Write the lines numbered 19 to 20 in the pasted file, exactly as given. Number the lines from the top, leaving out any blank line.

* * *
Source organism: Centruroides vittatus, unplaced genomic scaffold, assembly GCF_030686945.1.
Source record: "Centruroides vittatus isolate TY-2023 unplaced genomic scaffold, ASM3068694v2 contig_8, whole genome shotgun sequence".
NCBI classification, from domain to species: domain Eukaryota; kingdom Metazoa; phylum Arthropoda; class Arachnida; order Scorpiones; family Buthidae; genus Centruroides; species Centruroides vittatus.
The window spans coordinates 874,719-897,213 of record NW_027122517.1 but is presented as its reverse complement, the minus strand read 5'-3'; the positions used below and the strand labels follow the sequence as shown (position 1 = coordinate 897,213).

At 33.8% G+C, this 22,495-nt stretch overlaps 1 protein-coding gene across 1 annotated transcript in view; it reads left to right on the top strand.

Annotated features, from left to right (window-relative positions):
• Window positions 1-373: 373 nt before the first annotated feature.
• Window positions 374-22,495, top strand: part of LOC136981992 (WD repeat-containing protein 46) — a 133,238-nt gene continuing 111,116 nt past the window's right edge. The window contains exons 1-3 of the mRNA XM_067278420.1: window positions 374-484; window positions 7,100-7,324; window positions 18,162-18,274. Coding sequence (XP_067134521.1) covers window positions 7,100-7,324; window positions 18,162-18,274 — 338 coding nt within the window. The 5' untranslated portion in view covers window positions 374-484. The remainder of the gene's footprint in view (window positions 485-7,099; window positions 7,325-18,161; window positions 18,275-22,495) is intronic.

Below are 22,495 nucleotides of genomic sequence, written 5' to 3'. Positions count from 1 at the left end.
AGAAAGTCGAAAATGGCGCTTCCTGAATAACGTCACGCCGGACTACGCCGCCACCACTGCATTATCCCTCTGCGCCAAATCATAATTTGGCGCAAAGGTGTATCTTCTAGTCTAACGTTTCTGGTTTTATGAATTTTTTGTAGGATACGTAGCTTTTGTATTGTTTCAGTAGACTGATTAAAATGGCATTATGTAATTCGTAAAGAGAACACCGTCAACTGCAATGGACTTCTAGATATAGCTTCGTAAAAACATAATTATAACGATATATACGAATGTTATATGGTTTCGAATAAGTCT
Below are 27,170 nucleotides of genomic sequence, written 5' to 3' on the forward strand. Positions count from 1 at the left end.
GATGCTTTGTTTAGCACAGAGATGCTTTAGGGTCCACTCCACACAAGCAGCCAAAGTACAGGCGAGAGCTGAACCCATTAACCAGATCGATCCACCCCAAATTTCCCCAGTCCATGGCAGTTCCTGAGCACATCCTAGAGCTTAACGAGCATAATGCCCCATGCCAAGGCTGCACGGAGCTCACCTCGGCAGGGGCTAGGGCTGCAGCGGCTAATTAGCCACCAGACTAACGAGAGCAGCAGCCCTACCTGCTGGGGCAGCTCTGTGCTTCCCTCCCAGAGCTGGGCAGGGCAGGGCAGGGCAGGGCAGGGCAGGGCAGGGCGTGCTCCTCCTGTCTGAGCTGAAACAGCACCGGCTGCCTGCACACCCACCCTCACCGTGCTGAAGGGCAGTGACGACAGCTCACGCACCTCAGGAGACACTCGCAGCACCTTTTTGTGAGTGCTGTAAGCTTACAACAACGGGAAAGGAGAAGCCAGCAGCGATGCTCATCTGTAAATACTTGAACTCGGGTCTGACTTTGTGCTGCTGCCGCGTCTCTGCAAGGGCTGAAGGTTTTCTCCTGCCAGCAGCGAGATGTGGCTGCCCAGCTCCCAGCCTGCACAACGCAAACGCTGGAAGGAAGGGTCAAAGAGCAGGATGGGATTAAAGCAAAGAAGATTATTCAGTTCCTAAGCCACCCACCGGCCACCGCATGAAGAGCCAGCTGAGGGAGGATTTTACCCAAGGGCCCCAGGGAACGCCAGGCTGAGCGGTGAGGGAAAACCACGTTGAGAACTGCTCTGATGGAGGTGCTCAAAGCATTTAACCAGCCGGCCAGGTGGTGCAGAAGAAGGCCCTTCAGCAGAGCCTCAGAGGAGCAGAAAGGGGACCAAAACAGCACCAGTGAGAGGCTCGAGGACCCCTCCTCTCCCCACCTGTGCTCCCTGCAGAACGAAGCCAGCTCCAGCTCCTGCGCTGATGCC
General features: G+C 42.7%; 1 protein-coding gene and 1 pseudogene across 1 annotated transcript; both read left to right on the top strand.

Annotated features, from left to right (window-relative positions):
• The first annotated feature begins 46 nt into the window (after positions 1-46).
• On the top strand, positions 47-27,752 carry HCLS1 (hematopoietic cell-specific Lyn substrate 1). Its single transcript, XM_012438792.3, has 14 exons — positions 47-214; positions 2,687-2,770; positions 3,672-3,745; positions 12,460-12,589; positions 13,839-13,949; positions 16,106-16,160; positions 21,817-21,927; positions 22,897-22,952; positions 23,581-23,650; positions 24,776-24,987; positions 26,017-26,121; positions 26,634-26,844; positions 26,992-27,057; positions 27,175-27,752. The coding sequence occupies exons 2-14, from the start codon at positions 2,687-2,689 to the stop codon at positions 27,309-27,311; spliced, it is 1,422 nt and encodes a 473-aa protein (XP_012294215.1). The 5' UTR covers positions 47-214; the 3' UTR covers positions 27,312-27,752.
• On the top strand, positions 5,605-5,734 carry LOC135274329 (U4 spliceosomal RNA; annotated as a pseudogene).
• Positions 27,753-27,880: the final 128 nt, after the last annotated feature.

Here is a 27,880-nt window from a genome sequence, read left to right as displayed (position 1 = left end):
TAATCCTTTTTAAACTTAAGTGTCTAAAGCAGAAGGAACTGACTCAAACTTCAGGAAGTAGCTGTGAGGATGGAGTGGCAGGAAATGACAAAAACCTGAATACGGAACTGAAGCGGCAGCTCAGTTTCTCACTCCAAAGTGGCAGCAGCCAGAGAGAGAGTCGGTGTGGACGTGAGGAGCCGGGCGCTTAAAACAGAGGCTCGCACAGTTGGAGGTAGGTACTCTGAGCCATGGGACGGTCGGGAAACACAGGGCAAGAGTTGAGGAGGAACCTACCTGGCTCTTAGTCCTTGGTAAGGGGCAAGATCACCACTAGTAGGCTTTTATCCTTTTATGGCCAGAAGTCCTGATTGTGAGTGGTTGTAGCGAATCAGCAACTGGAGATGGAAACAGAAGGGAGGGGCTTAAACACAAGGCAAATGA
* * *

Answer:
Here is a 27,880-nt window from a genome sequence, read left to right as displayed (position 1 = left end):
TAATCCTTTTTAAACTTAAGTGTCTAAAGCAGAAGGAACTGACTCAAACTTCAGGAAGTAGCTGTGAGGATGGAGTGGCAGGAAATGACAAAAACCTGAATACGGAACTGAAGCGGCAGCTCAGTTTCTCACTCCAAAGTGGCAGCAGCCAGAGAGAGAGTCGGTGTGGACGTGAGGAGCCGGGCGCTTAAAACAGAGGCTCGCACAGTTGGAGGTAGGTACTCTGAGCCATGGGACGGTCGGGAAACACAGGGCAAGAGTTGAGGAGGAACCTACCTGGCTCTTAGTCCTTGGTAAGGGGCAAGATCACCACTAGTAGGCTTTTATCCTTTTATGGCCAGAAGTCCTGATTGTGAGTGGTTGTAGCGAATCAGCAACTGGAGATGGAAACAGAAGGGAGGGGCTTAAACACAAGGCAAATGA